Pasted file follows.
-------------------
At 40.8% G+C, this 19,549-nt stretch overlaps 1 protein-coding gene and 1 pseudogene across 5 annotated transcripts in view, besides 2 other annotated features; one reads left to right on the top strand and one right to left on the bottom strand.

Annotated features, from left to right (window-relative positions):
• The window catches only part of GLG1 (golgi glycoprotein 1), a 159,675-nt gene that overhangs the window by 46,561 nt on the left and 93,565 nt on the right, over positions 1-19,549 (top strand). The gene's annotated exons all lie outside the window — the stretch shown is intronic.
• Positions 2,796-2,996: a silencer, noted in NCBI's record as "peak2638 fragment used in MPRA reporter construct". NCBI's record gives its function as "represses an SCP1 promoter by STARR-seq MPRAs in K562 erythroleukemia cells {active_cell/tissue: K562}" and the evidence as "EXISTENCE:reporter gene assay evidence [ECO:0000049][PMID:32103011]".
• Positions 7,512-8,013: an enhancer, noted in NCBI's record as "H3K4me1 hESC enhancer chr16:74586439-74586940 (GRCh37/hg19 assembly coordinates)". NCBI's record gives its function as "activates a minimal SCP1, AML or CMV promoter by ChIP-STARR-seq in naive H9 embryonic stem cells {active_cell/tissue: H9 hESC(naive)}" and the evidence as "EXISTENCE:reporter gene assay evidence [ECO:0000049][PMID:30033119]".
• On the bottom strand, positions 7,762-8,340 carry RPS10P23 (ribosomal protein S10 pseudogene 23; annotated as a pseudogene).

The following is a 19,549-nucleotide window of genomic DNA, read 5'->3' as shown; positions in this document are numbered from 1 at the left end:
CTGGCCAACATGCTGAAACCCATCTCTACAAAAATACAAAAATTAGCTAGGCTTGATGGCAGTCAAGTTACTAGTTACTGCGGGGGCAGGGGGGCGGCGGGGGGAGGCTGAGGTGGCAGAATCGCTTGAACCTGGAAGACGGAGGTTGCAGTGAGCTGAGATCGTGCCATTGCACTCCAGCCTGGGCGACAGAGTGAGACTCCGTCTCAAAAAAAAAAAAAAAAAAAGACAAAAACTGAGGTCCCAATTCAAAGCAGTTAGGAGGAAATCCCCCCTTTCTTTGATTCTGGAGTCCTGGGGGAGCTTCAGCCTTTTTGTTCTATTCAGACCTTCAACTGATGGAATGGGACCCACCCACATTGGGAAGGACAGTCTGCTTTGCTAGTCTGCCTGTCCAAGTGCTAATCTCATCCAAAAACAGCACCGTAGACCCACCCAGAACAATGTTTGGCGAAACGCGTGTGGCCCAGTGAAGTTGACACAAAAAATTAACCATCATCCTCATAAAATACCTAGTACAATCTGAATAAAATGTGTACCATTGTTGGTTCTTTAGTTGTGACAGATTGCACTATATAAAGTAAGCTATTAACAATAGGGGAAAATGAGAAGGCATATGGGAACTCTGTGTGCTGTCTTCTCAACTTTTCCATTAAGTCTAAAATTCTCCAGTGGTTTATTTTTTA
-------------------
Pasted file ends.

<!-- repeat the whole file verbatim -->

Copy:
At 40.8% G+C, this 19,549-nt stretch overlaps 1 protein-coding gene and 1 pseudogene across 5 annotated transcripts in view, besides 2 other annotated features; one reads left to right on the top strand and one right to left on the bottom strand.

Annotated features, from left to right (window-relative positions):
• The window catches only part of GLG1 (golgi glycoprotein 1), a 159,675-nt gene that overhangs the window by 46,561 nt on the left and 93,565 nt on the right, over positions 1-19,549 (top strand). The gene's annotated exons all lie outside the window — the stretch shown is intronic.
• Positions 2,796-2,996: a silencer, noted in NCBI's record as "peak2638 fragment used in MPRA reporter construct". NCBI's record gives its function as "represses an SCP1 promoter by STARR-seq MPRAs in K562 erythroleukemia cells {active_cell/tissue: K562}" and the evidence as "EXISTENCE:reporter gene assay evidence [ECO:0000049][PMID:32103011]".
• Positions 7,512-8,013: an enhancer, noted in NCBI's record as "H3K4me1 hESC enhancer chr16:74586439-74586940 (GRCh37/hg19 assembly coordinates)". NCBI's record gives its function as "activates a minimal SCP1, AML or CMV promoter by ChIP-STARR-seq in naive H9 embryonic stem cells {active_cell/tissue: H9 hESC(naive)}" and the evidence as "EXISTENCE:reporter gene assay evidence [ECO:0000049][PMID:30033119]".
• On the bottom strand, positions 7,762-8,340 carry RPS10P23 (ribosomal protein S10 pseudogene 23; annotated as a pseudogene).

The following is a 19,549-nucleotide window of genomic DNA, read 5'->3' as shown; positions in this document are numbered from 1 at the left end:
CTGGCCAACATGCTGAAACCCATCTCTACAAAAATACAAAAATTAGCTAGGCTTGATGGCAGTCAAGTTACTAGTTACTGCGGGGGCAGGGGGGCGGCGGGGGGAGGCTGAGGTGGCAGAATCGCTTGAACCTGGAAGACGGAGGTTGCAGTGAGCTGAGATCGTGCCATTGCACTCCAGCCTGGGCGACAGAGTGAGACTCCGTCTCAAAAAAAAAAAAAAAAAAAGACAAAAACTGAGGTCCCAATTCAAAGCAGTTAGGAGGAAATCCCCCCTTTCTTTGATTCTGGAGTCCTGGGGGAGCTTCAGCCTTTTTGTTCTATTCAGACCTTCAACTGATGGAATGGGACCCACCCACATTGGGAAGGACAGTCTGCTTTGCTAGTCTGCCTGTCCAAGTGCTAATCTCATCCAAAAACAGCACCGTAGACCCACCCAGAACAATGTTTGGCGAAACGCGTGTGGCCCAGTGAAGTTGACACAAAAAATTAACCATCATCCTCATAAAATACCTAGTACAATCTGAATAAAATGTGTACCATTGTTGGTTCTTTAGTTGTGACAGATTGCACTATATAAAGTAAGCTATTAACAATAGGGGAAAATGAGAAGGCATATGGGAACTCTGTGTGCTGTCTTCTCAACTTTTCCATTAAGTCTAAAATTCTCCAGTGGTTTATTTTTTA